Category: Solidarity Saturday

Does not equal sustainability

Aramark to cater Sustainability Gala:
Huge step backwards for sustainability on campus!

A decision was made by the administration to invite Aramark to cater the Sustainability and Safety Champions Gala taking place tomorrow afternoon.

As some of you know, the Sustainability and Safety Champions Gala is a yearly event which recognizes students, staff, and faculty who have gone above and beyond their mandate to promote sustainability within our community. In past years, this event has been organized by the Sustainability Hub (an informal collective of representatives from sustainability-minded organizations throughout Concordia).

It is Sustainable Concordia’s role, as advocates for change on campus, to recognize the inherent unsustainability of this decision.

There has been strong opposition to Aramark, and multinational organizations in general, holding a monopoly on food service at Concordia. Concerns have been voiced by the CSU, The Concordia Food Coalition, Sustainable Concordia, and many other grassroots groups for years. All of these groups have had representation at the Sustainability Hub but none seemed to have been consulted about the decision to have Aramark at the Gala. Their concerns about Aramark are deeply rooted in the theories and philosophies of environmental, social, and economic sustainability; ideas which concern us all as participants in Concordia’s food system.

Aramark is the epitome of unsustainability. Privatisation of public services robs our community of proper economic sustainability by taking opportunities away from local food providers. Aramark’s corporate, capitalist structure is undemocratic, provides little to no transparency, and is inaccessible. To add some perspective, Aramark generated more than $14 million in sales in 2015 while forcing students who want to live in residence to pay into a $3,000.00 meal plan. By charging so much, Aramark limits student agency to make food choices outside of the plan.  Additionally, they have shown no efforts in becoming meaningfully involved in our community other than to exploit students for profit.

The Gala is intended to be a space where our community celebrates champions of sustainability so, needless to say, Sustainable Concordia feels that the decision to have Aramark cater this event is a major step backwards for sustainability on campus. It is our view that these actions really only contribute to the continued greenwashing of both Concordia University and Aramark, as institutions. Sure, there may be small things that the Aramark team here at Concordia does to incorporate elements of sustainability, and we acknowledge this, but these small efforts address only the symptoms of unsustainable food systems and are far removed from combating the roots of the problem.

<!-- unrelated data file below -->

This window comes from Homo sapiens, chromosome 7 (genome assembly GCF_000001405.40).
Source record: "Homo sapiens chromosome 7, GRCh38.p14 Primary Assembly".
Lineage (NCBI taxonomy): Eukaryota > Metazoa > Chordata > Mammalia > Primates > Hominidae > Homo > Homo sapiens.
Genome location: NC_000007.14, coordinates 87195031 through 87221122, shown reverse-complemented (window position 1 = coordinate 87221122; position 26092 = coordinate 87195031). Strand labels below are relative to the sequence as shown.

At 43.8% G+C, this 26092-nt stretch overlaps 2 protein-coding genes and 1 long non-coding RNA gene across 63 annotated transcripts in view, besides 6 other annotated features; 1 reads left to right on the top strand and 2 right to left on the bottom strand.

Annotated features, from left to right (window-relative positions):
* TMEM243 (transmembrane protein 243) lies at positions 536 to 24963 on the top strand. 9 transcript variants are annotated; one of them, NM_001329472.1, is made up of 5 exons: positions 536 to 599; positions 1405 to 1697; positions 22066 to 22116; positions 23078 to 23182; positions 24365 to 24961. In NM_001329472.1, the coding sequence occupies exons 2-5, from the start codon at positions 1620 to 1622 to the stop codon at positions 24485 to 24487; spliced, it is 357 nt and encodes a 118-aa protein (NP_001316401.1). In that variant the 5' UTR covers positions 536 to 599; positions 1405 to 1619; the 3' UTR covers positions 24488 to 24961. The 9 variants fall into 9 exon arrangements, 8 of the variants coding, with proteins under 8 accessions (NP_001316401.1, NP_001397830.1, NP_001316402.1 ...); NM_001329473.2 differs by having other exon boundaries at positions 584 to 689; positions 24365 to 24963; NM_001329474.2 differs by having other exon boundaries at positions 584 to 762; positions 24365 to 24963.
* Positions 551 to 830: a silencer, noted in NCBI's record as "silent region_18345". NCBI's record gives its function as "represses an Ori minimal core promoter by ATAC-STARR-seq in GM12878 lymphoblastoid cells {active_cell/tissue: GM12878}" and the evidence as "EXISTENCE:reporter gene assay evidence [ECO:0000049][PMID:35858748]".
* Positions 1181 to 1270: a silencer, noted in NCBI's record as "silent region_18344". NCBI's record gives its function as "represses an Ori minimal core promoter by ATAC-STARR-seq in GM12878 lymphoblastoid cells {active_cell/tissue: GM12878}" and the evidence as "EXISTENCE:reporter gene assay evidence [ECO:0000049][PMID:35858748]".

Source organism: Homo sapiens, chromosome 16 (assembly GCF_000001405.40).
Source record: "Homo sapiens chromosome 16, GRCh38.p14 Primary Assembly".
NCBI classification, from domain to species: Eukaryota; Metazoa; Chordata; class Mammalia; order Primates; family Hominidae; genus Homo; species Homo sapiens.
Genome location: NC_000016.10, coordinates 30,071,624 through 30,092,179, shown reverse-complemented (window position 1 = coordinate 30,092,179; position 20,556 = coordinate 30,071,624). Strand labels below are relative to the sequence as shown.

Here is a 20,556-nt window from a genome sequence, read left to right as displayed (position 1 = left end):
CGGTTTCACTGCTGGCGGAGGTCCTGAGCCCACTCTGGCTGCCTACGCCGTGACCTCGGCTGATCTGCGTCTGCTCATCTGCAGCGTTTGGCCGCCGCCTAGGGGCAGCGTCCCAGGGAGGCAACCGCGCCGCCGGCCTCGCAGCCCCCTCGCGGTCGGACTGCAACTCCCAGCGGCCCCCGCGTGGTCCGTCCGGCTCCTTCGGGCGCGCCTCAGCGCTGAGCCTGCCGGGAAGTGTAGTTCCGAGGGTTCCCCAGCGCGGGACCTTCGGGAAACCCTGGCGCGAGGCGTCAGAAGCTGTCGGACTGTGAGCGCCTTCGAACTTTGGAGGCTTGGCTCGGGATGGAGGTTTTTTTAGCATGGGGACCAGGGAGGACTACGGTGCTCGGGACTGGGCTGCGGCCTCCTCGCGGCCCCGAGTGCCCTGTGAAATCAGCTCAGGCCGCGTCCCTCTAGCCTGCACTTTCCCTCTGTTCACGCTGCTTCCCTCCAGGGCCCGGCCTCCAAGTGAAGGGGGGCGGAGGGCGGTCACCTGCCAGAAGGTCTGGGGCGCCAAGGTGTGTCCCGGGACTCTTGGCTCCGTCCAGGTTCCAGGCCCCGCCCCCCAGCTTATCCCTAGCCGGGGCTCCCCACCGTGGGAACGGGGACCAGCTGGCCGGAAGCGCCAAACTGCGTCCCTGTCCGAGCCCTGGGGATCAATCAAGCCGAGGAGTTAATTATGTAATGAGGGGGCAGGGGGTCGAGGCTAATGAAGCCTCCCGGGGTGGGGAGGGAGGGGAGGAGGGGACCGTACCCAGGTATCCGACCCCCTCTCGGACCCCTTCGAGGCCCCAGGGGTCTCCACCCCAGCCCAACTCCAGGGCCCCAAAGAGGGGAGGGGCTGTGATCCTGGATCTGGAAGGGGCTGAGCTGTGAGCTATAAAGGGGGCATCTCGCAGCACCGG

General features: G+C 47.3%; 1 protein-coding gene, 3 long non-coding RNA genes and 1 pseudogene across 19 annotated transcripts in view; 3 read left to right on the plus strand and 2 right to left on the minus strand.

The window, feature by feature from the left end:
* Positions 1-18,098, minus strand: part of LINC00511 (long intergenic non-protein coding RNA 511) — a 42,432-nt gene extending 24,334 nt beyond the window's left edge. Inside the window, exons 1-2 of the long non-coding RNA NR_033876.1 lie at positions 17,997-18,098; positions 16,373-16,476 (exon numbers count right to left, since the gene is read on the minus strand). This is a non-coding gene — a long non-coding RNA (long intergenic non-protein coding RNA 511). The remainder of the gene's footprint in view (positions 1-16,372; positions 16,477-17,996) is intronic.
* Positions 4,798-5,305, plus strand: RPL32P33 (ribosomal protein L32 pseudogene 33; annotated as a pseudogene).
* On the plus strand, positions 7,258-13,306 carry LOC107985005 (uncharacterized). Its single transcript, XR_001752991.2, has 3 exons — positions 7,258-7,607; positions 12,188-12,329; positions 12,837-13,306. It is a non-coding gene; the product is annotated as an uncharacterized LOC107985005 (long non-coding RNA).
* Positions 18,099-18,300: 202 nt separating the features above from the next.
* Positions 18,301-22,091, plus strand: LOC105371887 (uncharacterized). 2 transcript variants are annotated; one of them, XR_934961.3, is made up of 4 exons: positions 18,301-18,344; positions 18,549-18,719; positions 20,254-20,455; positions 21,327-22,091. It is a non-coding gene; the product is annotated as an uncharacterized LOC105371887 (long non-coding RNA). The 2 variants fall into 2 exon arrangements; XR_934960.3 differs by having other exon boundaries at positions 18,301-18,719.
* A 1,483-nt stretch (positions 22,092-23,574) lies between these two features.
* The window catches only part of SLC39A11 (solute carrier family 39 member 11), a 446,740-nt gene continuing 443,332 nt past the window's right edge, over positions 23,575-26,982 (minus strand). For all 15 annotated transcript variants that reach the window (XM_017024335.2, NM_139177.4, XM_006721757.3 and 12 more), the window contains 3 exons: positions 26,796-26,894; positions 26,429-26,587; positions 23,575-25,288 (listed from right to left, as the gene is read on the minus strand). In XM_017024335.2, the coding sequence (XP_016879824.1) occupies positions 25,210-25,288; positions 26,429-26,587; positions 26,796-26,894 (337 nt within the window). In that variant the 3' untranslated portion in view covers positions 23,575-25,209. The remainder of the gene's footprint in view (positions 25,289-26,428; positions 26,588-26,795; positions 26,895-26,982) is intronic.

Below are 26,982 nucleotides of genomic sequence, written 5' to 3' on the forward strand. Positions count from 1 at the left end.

Aramark operates all over the world and has a litany of issues under its belt. They are a food provider for prisons which recently experienced hunger strikes. These actions were sparked by food quality issues due to inadequate training of staff. Educational institutions across the country have experienced epidemics of food poisoning for which Aramark has been held responsible. In addition to serving raw hazardous food and having pests found in kitchens, they operate in a culture steeped in a lack of transparency and corporate privilege. We have witnessed this firsthand at Concordia when students were excluded from participating in the university’s recent food contract bidding process due to simple legal and organizational capacities. Of course, we can’t ignore the fact that Aramark also operates in mines and on oil rigs all over the world, further proving the extent of their corporate greed as they exploit any situation possible in order to see large payouts for shareholders.

Until our food system is run by and for those who use it, it will never be truly sustainable. What is sustainable is the system created by students outside of the corporate food culture here on campus. The Hive, Café X, Burritoville, The People’s Potato, The Loyola Free Lunch Program, The  Frigo Vert, The Dish Project, along with the working groups of the CFC are all specifically mandated to offer sustainable food choices and work towards transforming the way societies think about food. It is both shocking and disappointing to learn that none of these stakeholders were consulted when making a decision as to who would cater the Gala this year. Our community has so much to offer, why not use the Gala to showcase this?

Sustainable Concordia values the work done at the Sustainability Hub and feels that this space can be used to create real change on campus. We are committed to contributing to an environment of critical thought and passionate action planning in the months and years to come.